| Barrett's Esophagus Tutorial
Definition of Barrett’s Esophagus
The diagnosis of Barrett’s esophagus requires both endoscopic
and histologic evidence of metaplastic columnar epithelium.
Endoscopically, there must be columnar epithelium within the esophagus.
Histologically, the epithelium must be metaplastic, as defined by the
presence of goblet cells. An Alcian blue stain at pH 2.5 stains the acidic
mucin present in the goblet cells. The most common errors in the
identification of goblet cells are: 1) "pseudogoblet" cells; and 2) Alcian
blue positive cells that are not goblet cells.
cells are barrel-shaped gastric surface or foveolar cells that do not
stain with Alcian blue. These cells commonly have a blush of eosinophilia,
due to neutral mucin, on H&E stained sections, in contrast to the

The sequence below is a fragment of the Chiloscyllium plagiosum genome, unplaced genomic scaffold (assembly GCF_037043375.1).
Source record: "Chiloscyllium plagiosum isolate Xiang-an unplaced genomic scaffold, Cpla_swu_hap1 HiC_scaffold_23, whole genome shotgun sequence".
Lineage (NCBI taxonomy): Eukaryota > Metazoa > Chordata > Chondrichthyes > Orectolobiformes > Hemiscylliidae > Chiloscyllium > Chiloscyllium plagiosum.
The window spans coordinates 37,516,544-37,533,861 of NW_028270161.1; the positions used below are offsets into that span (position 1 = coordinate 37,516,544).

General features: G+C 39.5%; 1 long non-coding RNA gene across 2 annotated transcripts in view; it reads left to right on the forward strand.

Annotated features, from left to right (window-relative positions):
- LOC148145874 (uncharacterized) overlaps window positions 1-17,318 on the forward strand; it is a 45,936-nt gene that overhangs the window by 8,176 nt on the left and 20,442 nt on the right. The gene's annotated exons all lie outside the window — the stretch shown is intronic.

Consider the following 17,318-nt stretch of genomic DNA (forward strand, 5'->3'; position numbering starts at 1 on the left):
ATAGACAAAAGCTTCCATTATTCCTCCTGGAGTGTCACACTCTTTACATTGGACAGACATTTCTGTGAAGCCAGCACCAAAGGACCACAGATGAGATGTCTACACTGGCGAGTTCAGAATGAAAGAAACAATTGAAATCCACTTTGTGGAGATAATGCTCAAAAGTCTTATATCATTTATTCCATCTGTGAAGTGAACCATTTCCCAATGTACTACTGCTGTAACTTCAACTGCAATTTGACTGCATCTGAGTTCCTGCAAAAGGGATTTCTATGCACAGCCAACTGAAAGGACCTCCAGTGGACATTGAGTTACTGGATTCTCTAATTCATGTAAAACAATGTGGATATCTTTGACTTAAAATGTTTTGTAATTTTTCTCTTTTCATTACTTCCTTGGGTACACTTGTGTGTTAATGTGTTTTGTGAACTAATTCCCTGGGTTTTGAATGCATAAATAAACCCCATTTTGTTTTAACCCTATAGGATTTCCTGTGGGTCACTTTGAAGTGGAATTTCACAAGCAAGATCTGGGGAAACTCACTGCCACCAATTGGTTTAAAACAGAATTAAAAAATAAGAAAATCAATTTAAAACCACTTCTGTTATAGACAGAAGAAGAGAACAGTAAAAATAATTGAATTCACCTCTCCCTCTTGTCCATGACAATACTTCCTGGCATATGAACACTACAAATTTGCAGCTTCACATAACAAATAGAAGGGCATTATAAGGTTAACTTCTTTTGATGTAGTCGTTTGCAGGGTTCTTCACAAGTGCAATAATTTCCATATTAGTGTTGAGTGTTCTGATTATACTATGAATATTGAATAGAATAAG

blush of basophilia, imparted by the acidic mucin in goblet cells.
Alcian blue positivity in a columnar cell does not necessarily indicate
a metaplastic goblet cell; it should have a barrel shape. Other types of
cells that can be alcian blue positive but which lack the barrel shape
include: reactive gastric
foveolar cells, which may be present in the pits and on the mucosal
surface, mucous neck cells
of the gastric glands, esophageal cardiac glands, and submucosal
glands in the esophagus.
As stated above, the diagnosis of Barrett’s esophagus requires both
endoscopic and histologic evidence of metaplastic columnar epithelium. The
significance of metaplastic columnar epithelium in a biopsy of the GE
junction region when the endoscopist has not seen columnar epithelium
within the esophagus has not been established.